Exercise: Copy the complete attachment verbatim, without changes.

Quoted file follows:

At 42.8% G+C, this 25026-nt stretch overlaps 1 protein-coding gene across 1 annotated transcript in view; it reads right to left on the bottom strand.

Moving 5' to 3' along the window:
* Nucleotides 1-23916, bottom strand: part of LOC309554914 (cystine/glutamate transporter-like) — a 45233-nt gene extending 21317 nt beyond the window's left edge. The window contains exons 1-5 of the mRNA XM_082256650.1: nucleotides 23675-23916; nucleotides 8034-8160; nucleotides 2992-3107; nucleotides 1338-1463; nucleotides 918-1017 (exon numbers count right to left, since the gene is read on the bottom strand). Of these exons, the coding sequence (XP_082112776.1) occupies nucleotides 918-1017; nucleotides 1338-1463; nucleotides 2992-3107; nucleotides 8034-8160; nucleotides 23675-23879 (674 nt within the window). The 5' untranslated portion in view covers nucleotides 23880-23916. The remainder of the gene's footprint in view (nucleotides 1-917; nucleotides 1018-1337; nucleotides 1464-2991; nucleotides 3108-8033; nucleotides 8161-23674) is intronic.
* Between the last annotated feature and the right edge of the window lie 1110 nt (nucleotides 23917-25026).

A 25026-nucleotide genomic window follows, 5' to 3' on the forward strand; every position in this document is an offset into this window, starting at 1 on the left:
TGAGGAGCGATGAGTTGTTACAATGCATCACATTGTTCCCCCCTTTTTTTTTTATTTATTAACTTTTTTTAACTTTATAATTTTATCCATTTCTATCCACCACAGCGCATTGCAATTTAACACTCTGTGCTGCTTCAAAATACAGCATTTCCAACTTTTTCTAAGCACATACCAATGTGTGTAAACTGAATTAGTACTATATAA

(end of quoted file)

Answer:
At 42.8% G+C, this 25026-nt stretch overlaps 1 protein-coding gene across 1 annotated transcript in view; it reads right to left on the bottom strand.

Moving 5' to 3' along the window:
* Nucleotides 1-23916, bottom strand: part of LOC309554914 (cystine/glutamate transporter-like) — a 45233-nt gene extending 21317 nt beyond the window's left edge. The window contains exons 1-5 of the mRNA XM_082256650.1: nucleotides 23675-23916; nucleotides 8034-8160; nucleotides 2992-3107; nucleotides 1338-1463; nucleotides 918-1017 (exon numbers count right to left, since the gene is read on the bottom strand). Of these exons, the coding sequence (XP_082112776.1) occupies nucleotides 918-1017; nucleotides 1338-1463; nucleotides 2992-3107; nucleotides 8034-8160; nucleotides 23675-23879 (674 nt within the window). The 5' untranslated portion in view covers nucleotides 23880-23916. The remainder of the gene's footprint in view (nucleotides 1-917; nucleotides 1018-1337; nucleotides 1464-2991; nucleotides 3108-8033; nucleotides 8161-23674) is intronic.
* Between the last annotated feature and the right edge of the window lie 1110 nt (nucleotides 23917-25026).

A 25026-nucleotide genomic window follows, 5' to 3' on the forward strand; every position in this document is an offset into this window, starting at 1 on the left:
TGAGGAGCGATGAGTTGTTACAATGCATCACATTGTTCCCCCCTTTTTTTTTTATTTATTAACTTTTTTTAACTTTATAATTTTATCCATTTCTATCCACCACAGCGCATTGCAATTTAACACTCTGTGCTGCTTCAAAATACAGCATTTCCAACTTTTTCTAAGCACATACCAATGTGTGTAAACTGAATTAGTACTATATAA